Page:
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Case study: “I’m searching for that ‘magic bullet’ of a cure”: Norfolk long COVID patient is supporting research in the East of England

“I have a natural inquisitiveness for research, and I want to find out more about health conditions and to help other people.”

Grant Long, a retired managing director of a motor group from Norfolk, is helping to improve research into long Covid.

After taking part in several studies and forming a support group for those living with long Covid, Grant recently became a Public Research Champion (PRC) at Norfolk Community Health and Care NHS Trust (NCH&C).

PRCs are passionate volunteers who work with the National Institute for Health and Care Research (NIHR) to help raise awareness of research and make it easier for people to take part in it.

Grant’s interest in health and care research began in March 2020. He contracted COVID-19 at the very start of the pandemic, when very little was known about the virus and its long-term effects.

Grant now suffers from long Covid, and experiences debilitating and ongoing symptoms including breathlessness, severe fatigue, ‘brain fog’ and memory loss, depression, and tinnitus (ringing in the ears).

Grant was referred to the physiotherapy service at NCH&C to find ways to help manage his symptoms through exercises. It was through this service that an opportunity arose for Grant to form a peer group to support those living with long Covid in Norfolk and Waveney.

In under a year since its formation, the group now has 234 members. Grant produces a quarterly newsletter, which provides information about the latest research on long Covid, and their monthly online meetings often include talks with NHS clinicians. Grant said:

“There is no cure for long Covid currently as it’s such a complex illness, so myself and other patients are searching for that ‘magic bullet’ of a cure.”

Grant has taken part in several long Covid studies, including numerous questionnaires and one looking at the development of an app, in a bid to understand more about his condition and to progress research in finding treatments.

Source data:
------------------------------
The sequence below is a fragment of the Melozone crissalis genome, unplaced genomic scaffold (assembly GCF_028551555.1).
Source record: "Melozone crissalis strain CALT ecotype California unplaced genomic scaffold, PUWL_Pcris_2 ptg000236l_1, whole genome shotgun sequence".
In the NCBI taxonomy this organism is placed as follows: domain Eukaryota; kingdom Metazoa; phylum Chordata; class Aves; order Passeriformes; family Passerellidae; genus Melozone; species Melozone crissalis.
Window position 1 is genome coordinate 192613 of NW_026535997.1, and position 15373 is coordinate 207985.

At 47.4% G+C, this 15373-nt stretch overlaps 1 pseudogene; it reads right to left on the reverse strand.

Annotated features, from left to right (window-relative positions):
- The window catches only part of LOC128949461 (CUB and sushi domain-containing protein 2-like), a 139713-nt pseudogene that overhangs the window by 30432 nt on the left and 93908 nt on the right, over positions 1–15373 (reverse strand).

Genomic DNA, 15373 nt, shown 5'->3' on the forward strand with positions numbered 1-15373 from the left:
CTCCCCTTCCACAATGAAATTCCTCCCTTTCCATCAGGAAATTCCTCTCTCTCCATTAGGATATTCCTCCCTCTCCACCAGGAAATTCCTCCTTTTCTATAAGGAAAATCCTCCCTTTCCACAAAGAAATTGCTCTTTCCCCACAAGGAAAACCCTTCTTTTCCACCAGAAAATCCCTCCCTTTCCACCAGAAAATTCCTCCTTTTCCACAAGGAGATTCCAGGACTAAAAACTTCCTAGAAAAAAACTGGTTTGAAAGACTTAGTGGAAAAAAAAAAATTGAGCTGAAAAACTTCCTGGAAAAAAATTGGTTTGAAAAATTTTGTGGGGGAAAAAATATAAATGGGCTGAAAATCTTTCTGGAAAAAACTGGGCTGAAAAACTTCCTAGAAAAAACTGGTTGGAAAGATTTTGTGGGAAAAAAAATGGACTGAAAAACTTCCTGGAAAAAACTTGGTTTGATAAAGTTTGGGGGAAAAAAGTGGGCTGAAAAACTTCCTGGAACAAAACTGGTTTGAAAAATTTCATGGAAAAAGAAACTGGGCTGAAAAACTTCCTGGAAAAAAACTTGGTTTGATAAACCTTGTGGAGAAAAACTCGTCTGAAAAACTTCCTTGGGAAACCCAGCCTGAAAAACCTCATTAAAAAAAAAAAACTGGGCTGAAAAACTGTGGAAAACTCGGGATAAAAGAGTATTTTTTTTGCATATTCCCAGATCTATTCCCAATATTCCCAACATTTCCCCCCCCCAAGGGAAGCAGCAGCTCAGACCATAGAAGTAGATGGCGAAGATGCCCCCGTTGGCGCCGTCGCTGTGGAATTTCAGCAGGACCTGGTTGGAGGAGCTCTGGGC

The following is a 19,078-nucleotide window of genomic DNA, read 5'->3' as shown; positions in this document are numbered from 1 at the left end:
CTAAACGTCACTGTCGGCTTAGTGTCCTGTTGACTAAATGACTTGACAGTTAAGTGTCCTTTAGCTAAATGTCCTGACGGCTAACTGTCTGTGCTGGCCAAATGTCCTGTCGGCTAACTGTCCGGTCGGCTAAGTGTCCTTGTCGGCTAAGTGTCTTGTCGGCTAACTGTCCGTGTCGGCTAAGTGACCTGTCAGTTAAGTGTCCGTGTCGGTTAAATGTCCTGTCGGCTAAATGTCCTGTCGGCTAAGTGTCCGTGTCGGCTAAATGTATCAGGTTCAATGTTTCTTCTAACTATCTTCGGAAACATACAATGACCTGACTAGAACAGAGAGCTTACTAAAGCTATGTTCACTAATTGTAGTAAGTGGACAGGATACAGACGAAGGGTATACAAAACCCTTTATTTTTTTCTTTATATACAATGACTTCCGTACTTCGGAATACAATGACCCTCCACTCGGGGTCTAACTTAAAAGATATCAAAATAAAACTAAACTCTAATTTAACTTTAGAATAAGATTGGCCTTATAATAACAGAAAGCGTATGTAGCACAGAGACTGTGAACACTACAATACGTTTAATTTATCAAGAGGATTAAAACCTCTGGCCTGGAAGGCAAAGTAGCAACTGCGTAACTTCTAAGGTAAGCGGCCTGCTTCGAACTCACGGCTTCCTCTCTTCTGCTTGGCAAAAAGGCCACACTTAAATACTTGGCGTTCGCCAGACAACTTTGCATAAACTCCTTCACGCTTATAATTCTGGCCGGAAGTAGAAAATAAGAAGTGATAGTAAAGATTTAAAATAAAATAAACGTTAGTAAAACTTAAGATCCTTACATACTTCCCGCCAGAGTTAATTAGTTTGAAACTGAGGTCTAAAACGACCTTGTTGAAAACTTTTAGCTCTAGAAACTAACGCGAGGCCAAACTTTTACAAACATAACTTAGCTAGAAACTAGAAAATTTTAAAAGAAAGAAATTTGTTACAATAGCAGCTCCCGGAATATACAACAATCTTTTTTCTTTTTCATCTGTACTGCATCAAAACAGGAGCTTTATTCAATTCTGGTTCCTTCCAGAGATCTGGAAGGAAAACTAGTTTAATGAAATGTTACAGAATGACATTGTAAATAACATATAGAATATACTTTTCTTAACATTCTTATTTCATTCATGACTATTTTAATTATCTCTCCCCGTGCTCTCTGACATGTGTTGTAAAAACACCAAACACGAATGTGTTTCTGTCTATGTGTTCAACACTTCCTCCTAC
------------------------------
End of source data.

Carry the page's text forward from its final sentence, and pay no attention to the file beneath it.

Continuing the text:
He’s also involved in the LISTEN project, jointly funded by the NIHR and UK Research and Innovation, which works in partnership with individuals living with long COVID to design a package of self-management support personalised to their needs.

As a patient voice, Grant sits on the Patient, Carer and Research panel at NCH&C who meet quarterly to discuss the Trust’s care and services, and has also recently marked medical student papers as a layperson.

Grant is looking forward to contributing his voice as a PRC to help develop better care and treatments and to help spread the word about research. He said:

“I have a natural inquisitiveness for research, and I want to find out more about health conditions and to help other people.” 

“I’m looking forward to exploring this role as I’ve learnt so much from other groups I’ve sat on and the research studies I’ve taken part in.”

Anna Lartey, Research Manager for Community Services at NCH&C, said:

“We are very pleased that Grant has agreed to be our new Public Research Champion at NCH&C. He brings a wide range of skills that will help us promote the importance of research within our Trust.

“I am really looking forward to working closely with him on a range of projects, and luckily Grant is creative, so he has already agreed to help with our new newsletter and promotional material for our admission packs.”

For more information about the role of Public Research Champions visit